By THÉRÈSE MARGOLIS
Every year, the world consumes nearly 300 million tons of non-biodegradable plastic, and in Mexico alone, the annual consumption of PET (polyethylene terephthalate) plastic – the most common type of plastic for disposable beverage and food containers, as well as for household cleaner containers – is nearly 13 million tons.
In fact, according to environmentalist Paulina Cornejo, head of the social design program for environmental affairs at Mexico City’s Universidad Centro, Mexico is the world’s largest consumer per capita of bottled water.
And while federal legislation made it mandatory to separate all household and industrial trash in order to allow it to be recycled, less than 30 percent of the county’s refuse ever makes it to a recycling bin, and less than 18 percent of plastic is recycled.
“This is a sad situation that is literally drowning the nation in waste,” Cornejo said during a press conference last week organized by Tupperware and Universidad Centro to introduce a nationwide campaign to encourage people to trade out disposal plastic and Styrofoam packaging for reusable food and drink storage containers.
“There are currently 74 trash dumps in and around Mexico City, and every single one of them is overloaded.”
Cornejo went on to say that the accumulation of unrecycled plastic and other waste is taking a toll on Mexico’s oceans, rivers and land.
“A full 95 percent of flooding in Mexico is the direct result of the inappropriate disposal of garbage,” she said.
“And we have all seen the video of how plastic straws are killing turtles. Unrecycled plastic straws and plastic bags are killing our precious wildlife, and we all have a moral obligation to help curb the output of plastic waste.”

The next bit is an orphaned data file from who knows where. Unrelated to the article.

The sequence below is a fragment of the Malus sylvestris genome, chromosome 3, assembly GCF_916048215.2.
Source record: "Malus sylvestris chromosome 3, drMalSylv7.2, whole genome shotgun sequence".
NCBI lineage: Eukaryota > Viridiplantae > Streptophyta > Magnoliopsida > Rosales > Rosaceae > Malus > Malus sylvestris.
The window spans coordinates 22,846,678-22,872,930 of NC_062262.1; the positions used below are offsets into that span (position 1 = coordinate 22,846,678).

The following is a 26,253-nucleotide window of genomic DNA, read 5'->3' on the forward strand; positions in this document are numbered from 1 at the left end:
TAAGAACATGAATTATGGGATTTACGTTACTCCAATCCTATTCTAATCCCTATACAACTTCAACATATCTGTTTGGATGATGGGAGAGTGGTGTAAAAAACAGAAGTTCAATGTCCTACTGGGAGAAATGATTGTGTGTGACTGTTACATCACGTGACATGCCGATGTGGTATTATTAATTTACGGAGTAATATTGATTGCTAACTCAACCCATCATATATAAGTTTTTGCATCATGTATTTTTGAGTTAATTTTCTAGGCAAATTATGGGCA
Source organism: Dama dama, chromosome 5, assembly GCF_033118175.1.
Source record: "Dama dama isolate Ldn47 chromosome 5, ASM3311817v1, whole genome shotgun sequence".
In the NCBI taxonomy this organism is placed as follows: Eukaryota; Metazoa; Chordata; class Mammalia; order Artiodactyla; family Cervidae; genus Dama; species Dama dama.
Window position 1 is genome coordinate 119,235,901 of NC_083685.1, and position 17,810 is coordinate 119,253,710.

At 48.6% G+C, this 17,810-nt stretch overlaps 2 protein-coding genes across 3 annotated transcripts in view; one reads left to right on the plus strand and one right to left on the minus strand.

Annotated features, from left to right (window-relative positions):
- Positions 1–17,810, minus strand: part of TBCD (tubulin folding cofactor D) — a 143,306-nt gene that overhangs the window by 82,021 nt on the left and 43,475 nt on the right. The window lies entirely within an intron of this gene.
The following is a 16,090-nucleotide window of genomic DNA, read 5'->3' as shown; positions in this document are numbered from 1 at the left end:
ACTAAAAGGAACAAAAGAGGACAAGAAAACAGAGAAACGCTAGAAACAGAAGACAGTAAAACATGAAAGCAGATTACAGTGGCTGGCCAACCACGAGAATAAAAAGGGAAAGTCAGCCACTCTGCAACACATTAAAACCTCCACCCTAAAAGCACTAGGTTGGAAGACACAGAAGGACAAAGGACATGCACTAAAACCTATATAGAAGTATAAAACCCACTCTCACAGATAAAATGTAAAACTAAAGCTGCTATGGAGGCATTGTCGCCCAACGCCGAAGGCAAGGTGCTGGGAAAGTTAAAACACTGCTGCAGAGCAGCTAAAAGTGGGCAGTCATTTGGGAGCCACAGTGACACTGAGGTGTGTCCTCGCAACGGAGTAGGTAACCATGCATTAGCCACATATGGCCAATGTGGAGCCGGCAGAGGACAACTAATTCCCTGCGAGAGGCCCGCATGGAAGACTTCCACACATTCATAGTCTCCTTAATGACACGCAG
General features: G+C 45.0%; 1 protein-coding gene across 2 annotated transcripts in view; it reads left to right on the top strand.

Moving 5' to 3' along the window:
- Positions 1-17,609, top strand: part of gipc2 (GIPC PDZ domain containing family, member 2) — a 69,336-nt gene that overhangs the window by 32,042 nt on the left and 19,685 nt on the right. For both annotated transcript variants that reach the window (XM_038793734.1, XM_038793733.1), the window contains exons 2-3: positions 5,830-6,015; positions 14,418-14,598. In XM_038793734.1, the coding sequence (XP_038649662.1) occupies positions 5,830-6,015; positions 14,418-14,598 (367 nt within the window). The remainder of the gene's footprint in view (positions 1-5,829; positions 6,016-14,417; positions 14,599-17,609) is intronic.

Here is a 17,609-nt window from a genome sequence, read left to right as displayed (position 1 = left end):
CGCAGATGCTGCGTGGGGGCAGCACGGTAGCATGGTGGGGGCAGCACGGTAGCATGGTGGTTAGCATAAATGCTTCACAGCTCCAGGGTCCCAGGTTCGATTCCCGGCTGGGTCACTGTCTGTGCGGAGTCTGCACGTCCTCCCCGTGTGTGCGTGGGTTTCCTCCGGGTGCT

The United Nations Joint Group of Experts on the Scientific Aspects of Marine Pollution (GESAMP) estimates that land-based sources account for up to 80 percent of the world’s marine pollution, and between 60 and 95 percent of that waste is plastic debris.
Household consumption and disposal of trash accounts for nearly half of all garbage produced in Mexico, Cornejo said, and nearly 92 percent of that trash could be recycled for reuse.
“But getting people to recycle is not easy,” she admitted.
“To begin with, even when they do sort their trash into appropriate piles, the trash collectors often just throw those piles together into a big heap of garbage.”
Also, Cornejo said that people are often lured by the convenience of throw-away containers, be it for their morning coffee, their grocery purchases or their take-out for lunch or dinner.
“On average, every Mexican uses 650 plastic bags a year, and the average usage time of each of those bags is 12 minutes,” she said.
“Most of those bags end up in the trash, uncycled.”
But Tupperware, the U.S.-based kitchen and home contain product line that has been around since 1942, has just launched a new campaign in Mexico to promote the use of reusable food and drink containers in order to reduce plastic consumption nationwide.
The campaign, titled #EnMiTupperPorfa (#InMyTupperPlease), asks consumers to take a reusable Tupperware thermos to buy their coffee, to take reusable Tupperware containers to place their purchases at the supermarket and to take reusable Tupperware vessels to replace commercial wrapping at fast-food restaurants.
#EnMiTupperPorfa, which the company will be promoting across Mexico throughout the rest of 2019, has already gotten support from numerous restaurants and companies, including Burger King, which is offering two-for-the-price-of-one Whoppers throughout the month of May to anyone who brings their own recyclable containers to receive the food.
“In order to stop the production of plastic and other waste and to encourage more recycling, it is going to take a major effort from all sectors of society,” Cornejo admitted.
“But for now, we can all do our part and put our grain of sand toward making Mexico safer for the environment and for all of us. The #EnMiTupperPorfa program is a very good place to start.”